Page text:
'Rare' classic car: No one wanted it then, no one wants it now

An entirely original 1969 Camaro Z-28 will be

An entirely original 1969 Camaro Z-28 will be sought after by 1st generation Camaro collectors, Z-28 collectors, and those who collect “survivors.” (Credit: General Motors)

Maybe that’s not always the case. In fact maybe it’s not even the case most of the time. But it is often the case. So don’t be lured into thinking that a car is more valuable because it’s rare.

Most cars that are considered collector cars are now at least several decades old. The market has spoken as to what has an enhanced value because of rarity, although this does change over time. The term “rare” is defined by most dictionaries as “Not occurring very often.” As applies to collector cars, this can and does mean many different things.

Vintage racing cars were produced in very limited numbers, so although this limited production is factored into its value, provenance is everything. Even a re-body after a serious crash will often have little, if any, effect on the value of the car. The cars value is derived from its history.


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American “Muscle Cars” derive their value from that which defines it as a “Muscle Car.” For example, there were plenty of 1967 Chevrolet Impalas built. Although 1967 Impalas are of the right size to be considered a “muscle car,” they are not. But toss in a “big block” engine (the bigger the better) and a 4-speed transmission, and suddenly you have a car that defines the term “muscle car.” No car exemplifies this term more than the 1967 Impala SS427 (code Z-24) and this is reflected in their values.

The value of almost all collector car is enhanced to some by low mileage. But with some collector cars, low mileage alone is what makes it rare and collectible. Take the Mercedes Benz 560SL for example. Between 1986 and 1989 over 37,000 of these cars were built. Hardly rare. Although great cars, they are not particularly collectible, with very nice examples available for under $10,000. However, examples with low mileage, say 20,000 or less are very collectible. Expect to pay upwards of $30,000 for one of these.

Sometimes way upwards.

Originality in a collector car is by definition rare, and in most cases this enhances a cars value. As a simple function of their age, most collector cars have been restored to one degree or another. Those that are fundamentally original, and in excellent condition are so rare that they have multiple markets. An entirely original 1969 Camaro Z-28 will be sought after by 1st generation Camaro collectors, Z-28 collectors, and those who collect “survivors.” The simple fact that a car is a ”survivor” will often make it collectible even if it would otherwise not be. For example, a 1974 Dodge Dart Swinger with a V-8 engine, factory sunroof, and build sheet (which I happen to own) is not a particularly desirable collector car. But when the car is 100% original and looks like a one year old car, it suddenly becomes collectible.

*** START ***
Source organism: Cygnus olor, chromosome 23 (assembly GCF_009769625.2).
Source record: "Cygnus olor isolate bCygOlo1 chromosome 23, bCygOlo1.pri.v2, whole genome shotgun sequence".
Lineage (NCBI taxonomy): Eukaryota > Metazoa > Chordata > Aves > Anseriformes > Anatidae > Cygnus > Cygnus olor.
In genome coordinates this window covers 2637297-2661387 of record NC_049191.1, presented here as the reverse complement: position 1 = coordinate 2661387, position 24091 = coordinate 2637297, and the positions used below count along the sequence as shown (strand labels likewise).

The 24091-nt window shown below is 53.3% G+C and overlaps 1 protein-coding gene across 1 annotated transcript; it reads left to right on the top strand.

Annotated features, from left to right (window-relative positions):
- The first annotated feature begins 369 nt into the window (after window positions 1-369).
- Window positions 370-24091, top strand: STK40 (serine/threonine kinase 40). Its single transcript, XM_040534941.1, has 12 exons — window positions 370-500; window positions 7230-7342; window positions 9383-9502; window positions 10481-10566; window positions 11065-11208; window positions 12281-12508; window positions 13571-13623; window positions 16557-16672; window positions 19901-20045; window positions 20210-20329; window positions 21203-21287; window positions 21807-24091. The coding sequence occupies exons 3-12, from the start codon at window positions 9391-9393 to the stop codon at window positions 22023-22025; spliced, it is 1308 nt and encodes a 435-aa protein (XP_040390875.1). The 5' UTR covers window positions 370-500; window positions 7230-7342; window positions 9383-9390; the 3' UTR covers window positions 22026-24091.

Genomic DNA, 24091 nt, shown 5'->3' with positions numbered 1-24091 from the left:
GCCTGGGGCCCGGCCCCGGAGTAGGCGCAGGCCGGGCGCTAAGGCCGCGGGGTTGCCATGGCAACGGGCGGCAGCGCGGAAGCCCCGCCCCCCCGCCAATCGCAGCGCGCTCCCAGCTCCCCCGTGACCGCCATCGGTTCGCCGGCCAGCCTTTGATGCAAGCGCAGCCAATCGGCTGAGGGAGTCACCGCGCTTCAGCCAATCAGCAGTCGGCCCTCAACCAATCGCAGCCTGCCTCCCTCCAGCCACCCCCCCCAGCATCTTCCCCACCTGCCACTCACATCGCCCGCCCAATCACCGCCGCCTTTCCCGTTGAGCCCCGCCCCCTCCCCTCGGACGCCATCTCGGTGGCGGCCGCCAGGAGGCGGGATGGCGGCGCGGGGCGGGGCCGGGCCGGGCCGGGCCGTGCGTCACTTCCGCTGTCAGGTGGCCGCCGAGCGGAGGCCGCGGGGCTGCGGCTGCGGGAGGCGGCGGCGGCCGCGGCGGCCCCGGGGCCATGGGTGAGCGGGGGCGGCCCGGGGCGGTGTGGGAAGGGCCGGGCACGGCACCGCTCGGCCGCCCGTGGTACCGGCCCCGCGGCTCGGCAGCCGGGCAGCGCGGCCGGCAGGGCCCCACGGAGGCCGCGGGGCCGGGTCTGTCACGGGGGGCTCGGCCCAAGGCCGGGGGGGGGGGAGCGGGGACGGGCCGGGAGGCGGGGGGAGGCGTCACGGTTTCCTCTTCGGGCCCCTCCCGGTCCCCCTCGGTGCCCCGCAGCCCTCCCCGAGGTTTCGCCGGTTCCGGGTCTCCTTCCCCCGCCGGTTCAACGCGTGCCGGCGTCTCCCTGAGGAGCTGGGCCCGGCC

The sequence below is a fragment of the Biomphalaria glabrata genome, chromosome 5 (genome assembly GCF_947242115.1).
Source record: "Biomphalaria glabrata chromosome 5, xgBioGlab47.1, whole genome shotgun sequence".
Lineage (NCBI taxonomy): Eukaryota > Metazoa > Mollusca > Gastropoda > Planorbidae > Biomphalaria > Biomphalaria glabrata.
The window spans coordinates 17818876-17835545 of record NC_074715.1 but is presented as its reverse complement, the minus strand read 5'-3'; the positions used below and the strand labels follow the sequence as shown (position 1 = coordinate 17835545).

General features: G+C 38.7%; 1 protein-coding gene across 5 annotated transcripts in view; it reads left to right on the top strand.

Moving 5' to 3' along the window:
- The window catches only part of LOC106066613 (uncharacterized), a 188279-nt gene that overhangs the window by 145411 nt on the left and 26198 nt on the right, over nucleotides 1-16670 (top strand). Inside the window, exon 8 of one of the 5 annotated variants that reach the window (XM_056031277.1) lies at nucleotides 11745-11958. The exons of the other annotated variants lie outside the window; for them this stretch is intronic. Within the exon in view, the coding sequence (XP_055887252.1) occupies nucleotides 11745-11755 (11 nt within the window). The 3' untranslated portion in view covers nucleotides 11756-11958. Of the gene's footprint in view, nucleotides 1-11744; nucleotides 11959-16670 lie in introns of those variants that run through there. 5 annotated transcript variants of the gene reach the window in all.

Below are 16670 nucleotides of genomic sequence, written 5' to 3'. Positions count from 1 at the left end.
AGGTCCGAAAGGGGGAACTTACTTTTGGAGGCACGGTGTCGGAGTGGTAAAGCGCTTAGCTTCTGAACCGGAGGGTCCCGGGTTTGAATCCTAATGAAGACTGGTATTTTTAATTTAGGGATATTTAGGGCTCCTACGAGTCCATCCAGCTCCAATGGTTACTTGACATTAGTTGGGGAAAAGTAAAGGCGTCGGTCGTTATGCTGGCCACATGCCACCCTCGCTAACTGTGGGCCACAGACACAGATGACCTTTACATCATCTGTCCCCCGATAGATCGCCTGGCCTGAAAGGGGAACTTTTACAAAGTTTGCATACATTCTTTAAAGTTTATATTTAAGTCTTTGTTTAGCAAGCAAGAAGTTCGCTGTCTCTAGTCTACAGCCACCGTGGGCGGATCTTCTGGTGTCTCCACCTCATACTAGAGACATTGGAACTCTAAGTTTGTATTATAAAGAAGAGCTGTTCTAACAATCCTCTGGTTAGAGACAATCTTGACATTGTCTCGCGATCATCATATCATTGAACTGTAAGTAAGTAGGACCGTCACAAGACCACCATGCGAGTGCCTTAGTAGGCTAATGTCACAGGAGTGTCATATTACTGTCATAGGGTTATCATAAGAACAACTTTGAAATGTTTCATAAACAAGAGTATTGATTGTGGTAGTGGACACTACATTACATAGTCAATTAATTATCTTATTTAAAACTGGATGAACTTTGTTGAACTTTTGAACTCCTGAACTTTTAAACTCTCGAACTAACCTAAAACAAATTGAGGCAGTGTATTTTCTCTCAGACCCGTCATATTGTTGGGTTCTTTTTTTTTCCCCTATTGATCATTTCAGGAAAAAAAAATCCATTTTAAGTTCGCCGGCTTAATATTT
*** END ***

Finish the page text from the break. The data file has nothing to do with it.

Rarity in and of itself will often, but not always, translate into value. In 1972 Buick made approximately 101 Grand Sports with the Stage 1 engine and a 4-speed transmission. A fine example of this car will cost you well over $50,000. One year later in 1973 they made only about 92 examples, but these cars can be purchased (if you can find one) for the price of a good used Toyota. In other words, less than half the price of a 1972 model.

Different things make different cars rare. Provenance, power-trains, mileage, originality, and production figures all contribute to a cars rarity. When more than one of these attributes is combined in a single collector, it enhances the cars rarity in a meaningful way that also enhances its value.

I suppose that “meaningful” is the operative word when discussing rarity in a collector car. I am often asked if a car is more valuable because it is rare, so I naturally respond by asking what makes their car rare? I am usually shown a document that says something to the effect of “There were only two 1973 Cadillac Sedan DeVilles that were built in Fuschia with a Green and Yellow plaid interior, no air-conditioning, no power windows, no power door locks, and a 4.11:1 rear axle ratio.” This only means that there were two crazy people who ordered a car equipped this way. The car is in fact rare, but not in a meaningful way, so it does not enhance the cars value. In other words… no one wanted it then, and no one wants it now.

But rules are meant to be broken, and as mentioned earlier, things change over time. Hemi ‘Cudas and Challengers, and Plymouth Superbirds and Dodge Daytonas are perfect examples. These cars were rare even when they were new, yet no one wanted them. Many sat on dealer showroom floors only to be sold as leftovers when the new models arrived. I don’t have to tell you what happened to the value of these cars in the four decades that ensued.

That’s not to say that you shouldn’t strive to seek value in rarity. Just look for it in a way that the rarity is meaningful. In other words, steer clear of Fuschia Cadillacs.

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